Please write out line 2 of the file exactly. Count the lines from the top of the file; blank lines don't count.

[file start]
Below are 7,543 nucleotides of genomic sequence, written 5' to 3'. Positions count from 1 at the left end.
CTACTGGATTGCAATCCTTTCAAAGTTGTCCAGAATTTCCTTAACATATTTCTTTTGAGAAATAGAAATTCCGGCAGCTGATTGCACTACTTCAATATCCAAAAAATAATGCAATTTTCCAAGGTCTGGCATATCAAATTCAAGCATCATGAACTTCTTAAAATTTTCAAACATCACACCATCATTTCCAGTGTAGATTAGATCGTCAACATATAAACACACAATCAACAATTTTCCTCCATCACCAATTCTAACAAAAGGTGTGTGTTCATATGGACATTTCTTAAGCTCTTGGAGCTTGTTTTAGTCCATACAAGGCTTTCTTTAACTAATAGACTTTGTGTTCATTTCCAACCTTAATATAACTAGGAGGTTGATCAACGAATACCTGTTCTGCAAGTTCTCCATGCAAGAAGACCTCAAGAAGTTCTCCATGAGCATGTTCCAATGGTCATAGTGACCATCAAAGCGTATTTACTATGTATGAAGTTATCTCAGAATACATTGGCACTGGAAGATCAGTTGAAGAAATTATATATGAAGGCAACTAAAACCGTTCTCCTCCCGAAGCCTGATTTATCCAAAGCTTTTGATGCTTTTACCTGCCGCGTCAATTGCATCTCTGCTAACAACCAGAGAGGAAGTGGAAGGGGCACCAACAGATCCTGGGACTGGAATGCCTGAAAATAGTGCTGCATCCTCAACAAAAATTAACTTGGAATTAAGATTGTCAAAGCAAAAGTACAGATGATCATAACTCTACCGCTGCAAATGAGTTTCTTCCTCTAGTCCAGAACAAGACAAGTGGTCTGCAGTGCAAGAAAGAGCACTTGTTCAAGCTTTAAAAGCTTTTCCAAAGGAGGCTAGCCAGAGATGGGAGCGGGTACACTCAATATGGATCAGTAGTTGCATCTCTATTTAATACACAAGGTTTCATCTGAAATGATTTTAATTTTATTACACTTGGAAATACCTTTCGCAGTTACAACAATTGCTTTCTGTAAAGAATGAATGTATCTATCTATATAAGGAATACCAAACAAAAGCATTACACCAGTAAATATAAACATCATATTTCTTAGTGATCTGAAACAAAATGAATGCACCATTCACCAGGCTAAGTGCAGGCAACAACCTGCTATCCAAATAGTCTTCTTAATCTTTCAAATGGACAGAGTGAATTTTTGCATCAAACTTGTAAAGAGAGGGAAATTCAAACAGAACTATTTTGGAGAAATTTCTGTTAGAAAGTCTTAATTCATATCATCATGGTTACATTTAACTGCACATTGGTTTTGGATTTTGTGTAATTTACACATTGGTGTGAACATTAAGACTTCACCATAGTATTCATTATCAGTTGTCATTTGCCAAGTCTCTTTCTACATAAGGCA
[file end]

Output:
CTACTGGATTGCAATCCTTTCAAAGTTGTCCAGAATTTCCTTAACATATTTCTTTTGAGAAATAGAAATTCCGGCAGCTGATTGCACTACTTCAATATCCAAAAAATAATGCAATTTTCCAAGGTCTGGCATATCAAATTCAAGCATCATGAACTTCTTAAAATTTTCAAACATCACACCATCATTTCCAGTGTAGATTAGATCGTCAACATATAAACACACAATCAACAATTTTCCTCCATCACCAATTCTAACAAAAGGTGTGTGTTCATATGGACATTTCTTAAGCTCTTGGAGCTTGTTTTAGTCCATACAAGGCTTTCTTTAACTAATAGACTTTGTGTTCATTTCCAACCTTAATATAACTAGGAGGTTGATCAACGAATACCTGTTCTGCAAGTTCTCCATGCAAGAAGACCTCAAGAAGTTCTCCATGAGCATGTTCCAATGGTCATAGTGACCATCAAAGCGTATTTACTATGTATGAAGTTATCTCAGAATACATTGGCACTGGAAGATCAGTTGAAGAAATTATATATGAAGGCAACTAAAACCGTTCTCCTCCCGAAGCCTGATTTATCCAAAGCTTTTGATGCTTTTACCTGCCGCGTCAATTGCATCTCTGCTAACAACCAGAGAGGAAGTGGAAGGGGCACCAACAGATCCTGGGACTGGAATGCCTGAAAATAGTGCTGCATCCTCAACAAAAATTAACTTGGAATTAAGATTGTCAAAGCAAAAGTACAGATGATCATAACTCTACCGCTGCAAATGAGTTTCTTCCTCTAGTCCAGAACAAGACAAGTGGTCTGCAGTGCAAGAAAGAGCACTTGTTCAAGCTTTAAAAGCTTTTCCAAAGGAGGCTAGCCAGAGATGGGAGCGGGTACACTCAATATGGATCAGTAGTTGCATCTCTATTTAATACACAAGGTTTCATCTGAAATGATTTTAATTTTATTACACTTGGAAATACCTTTCGCAGTTACAACAATTGCTTTCTGTAAAGAATGAATGTATCTATCTATATAAGGAATACCAAACAAAAGCATTACACCAGTAAATATAAACATCATATTTCTTAGTGATCTGAAACAAAATGAATGCACCATTCACCAGGCTAAGTGCAGGCAACAACCTGCTATCCAAATAGTCTTCTTAATCTTTCAAATGGACAGAGTGAATTTTTGCATCAAACTTGTAAAGAGAGGGAAATTCAAACAGAACTATTTTGGAGAAATTTCTGTTAGAAAGTCTTAATTCATATCATCATGGTTACATTTAACTGCACATTGGTTTTGGATTTTGTGTAATTTACACATTGGTGTGAACATTAAGACTTCACCATAGTATTCATTATCAGTTGTCATTTGCCAAGTCTCTTTCTACATAAGGCA